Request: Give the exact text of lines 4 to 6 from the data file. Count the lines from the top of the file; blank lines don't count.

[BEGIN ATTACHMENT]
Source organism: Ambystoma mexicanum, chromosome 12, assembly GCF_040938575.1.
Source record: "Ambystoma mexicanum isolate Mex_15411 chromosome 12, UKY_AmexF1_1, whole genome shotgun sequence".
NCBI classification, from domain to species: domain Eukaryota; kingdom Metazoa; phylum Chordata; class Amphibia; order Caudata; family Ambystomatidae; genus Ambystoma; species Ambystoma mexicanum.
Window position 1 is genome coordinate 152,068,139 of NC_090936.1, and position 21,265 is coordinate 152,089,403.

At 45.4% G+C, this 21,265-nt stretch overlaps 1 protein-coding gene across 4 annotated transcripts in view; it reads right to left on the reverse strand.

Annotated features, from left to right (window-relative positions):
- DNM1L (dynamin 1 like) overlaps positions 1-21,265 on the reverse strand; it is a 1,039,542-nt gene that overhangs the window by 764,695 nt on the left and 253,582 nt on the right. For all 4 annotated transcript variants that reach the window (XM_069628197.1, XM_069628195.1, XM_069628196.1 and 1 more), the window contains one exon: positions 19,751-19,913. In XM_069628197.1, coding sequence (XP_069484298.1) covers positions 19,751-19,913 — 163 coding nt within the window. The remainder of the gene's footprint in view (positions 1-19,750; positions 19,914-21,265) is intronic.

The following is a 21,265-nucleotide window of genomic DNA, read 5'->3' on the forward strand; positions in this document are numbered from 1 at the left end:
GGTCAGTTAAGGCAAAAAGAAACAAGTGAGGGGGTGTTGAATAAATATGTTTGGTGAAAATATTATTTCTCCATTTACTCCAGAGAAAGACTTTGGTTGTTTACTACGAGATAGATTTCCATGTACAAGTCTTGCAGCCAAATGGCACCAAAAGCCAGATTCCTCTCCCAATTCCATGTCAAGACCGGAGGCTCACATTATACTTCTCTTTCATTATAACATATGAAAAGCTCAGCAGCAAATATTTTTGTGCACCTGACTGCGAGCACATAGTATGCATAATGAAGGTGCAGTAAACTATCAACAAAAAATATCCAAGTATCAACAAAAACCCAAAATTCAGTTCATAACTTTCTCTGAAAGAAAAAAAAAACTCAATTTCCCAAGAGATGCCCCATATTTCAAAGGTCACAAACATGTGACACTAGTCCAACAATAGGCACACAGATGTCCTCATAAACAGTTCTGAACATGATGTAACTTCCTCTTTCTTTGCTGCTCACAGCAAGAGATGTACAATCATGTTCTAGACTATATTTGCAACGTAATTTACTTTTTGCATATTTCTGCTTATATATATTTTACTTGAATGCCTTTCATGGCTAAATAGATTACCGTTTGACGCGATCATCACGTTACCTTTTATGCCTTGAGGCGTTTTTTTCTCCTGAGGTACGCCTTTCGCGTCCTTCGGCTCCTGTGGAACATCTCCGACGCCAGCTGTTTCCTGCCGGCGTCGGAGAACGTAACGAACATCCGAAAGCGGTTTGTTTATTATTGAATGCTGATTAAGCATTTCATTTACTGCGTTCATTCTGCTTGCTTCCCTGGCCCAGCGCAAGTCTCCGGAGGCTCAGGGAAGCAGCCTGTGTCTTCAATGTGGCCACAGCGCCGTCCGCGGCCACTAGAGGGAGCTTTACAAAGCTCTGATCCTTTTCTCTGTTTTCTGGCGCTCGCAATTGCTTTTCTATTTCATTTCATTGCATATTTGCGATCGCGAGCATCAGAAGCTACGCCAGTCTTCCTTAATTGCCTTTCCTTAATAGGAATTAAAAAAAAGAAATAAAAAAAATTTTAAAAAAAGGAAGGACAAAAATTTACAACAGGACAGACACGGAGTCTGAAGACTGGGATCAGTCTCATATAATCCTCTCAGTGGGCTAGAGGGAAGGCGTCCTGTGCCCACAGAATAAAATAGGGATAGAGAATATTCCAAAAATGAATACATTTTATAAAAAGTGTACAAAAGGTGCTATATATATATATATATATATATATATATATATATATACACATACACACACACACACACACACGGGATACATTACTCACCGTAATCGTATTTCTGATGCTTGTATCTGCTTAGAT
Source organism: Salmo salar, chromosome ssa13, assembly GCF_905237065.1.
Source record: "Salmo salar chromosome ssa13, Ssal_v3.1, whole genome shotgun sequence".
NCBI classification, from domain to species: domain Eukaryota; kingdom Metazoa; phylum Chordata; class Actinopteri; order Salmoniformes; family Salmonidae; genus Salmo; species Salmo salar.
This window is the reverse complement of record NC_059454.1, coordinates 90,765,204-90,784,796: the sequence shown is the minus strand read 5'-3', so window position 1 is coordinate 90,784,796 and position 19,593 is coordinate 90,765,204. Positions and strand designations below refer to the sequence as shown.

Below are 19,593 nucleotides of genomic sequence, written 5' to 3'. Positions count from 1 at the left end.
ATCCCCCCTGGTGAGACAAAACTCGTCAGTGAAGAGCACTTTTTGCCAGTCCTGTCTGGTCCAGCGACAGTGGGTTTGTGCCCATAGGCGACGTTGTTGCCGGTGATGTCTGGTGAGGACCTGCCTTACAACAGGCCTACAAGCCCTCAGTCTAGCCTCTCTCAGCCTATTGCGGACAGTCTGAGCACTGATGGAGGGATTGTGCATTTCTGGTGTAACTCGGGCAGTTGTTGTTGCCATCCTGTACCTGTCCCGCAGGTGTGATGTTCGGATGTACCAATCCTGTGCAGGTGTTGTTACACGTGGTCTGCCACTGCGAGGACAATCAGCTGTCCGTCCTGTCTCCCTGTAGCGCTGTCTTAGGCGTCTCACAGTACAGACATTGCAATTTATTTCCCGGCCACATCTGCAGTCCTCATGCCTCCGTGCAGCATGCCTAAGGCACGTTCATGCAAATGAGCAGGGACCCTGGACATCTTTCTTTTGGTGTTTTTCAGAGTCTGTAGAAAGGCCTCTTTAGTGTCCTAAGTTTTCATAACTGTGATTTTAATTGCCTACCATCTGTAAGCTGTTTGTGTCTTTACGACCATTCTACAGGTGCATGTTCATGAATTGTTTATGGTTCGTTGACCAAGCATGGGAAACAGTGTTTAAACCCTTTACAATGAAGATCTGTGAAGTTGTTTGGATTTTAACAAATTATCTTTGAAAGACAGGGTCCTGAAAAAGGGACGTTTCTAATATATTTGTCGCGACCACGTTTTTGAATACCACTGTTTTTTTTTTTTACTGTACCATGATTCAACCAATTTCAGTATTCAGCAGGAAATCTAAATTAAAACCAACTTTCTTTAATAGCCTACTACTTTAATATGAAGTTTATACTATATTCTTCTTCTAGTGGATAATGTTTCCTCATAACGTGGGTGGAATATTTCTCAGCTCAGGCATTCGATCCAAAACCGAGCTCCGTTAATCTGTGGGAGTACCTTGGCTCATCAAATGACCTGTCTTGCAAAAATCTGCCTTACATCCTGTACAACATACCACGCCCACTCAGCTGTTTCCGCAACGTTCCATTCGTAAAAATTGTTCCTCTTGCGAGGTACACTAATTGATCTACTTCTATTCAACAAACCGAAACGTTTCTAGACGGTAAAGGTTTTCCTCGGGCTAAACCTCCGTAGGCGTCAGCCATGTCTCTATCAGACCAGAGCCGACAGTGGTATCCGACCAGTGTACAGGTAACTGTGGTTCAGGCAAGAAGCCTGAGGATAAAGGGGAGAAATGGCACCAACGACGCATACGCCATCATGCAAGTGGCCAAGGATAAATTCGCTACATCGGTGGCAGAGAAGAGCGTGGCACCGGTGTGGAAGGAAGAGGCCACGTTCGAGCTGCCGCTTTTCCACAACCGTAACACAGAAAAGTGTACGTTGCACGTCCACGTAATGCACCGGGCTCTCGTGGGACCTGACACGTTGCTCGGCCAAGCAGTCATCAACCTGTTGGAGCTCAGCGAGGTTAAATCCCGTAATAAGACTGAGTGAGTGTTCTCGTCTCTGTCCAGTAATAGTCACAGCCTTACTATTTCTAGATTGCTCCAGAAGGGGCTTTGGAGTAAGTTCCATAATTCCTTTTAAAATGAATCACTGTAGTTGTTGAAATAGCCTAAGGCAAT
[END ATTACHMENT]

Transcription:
Window position 1 is genome coordinate 152,068,139 of NC_090936.1, and position 21,265 is coordinate 152,089,403.

At 45.4% G+C, this 21,265-nt stretch overlaps 1 protein-coding gene across 4 annotated transcripts in view; it reads right to left on the reverse strand.

Annotated features, from left to right (window-relative positions):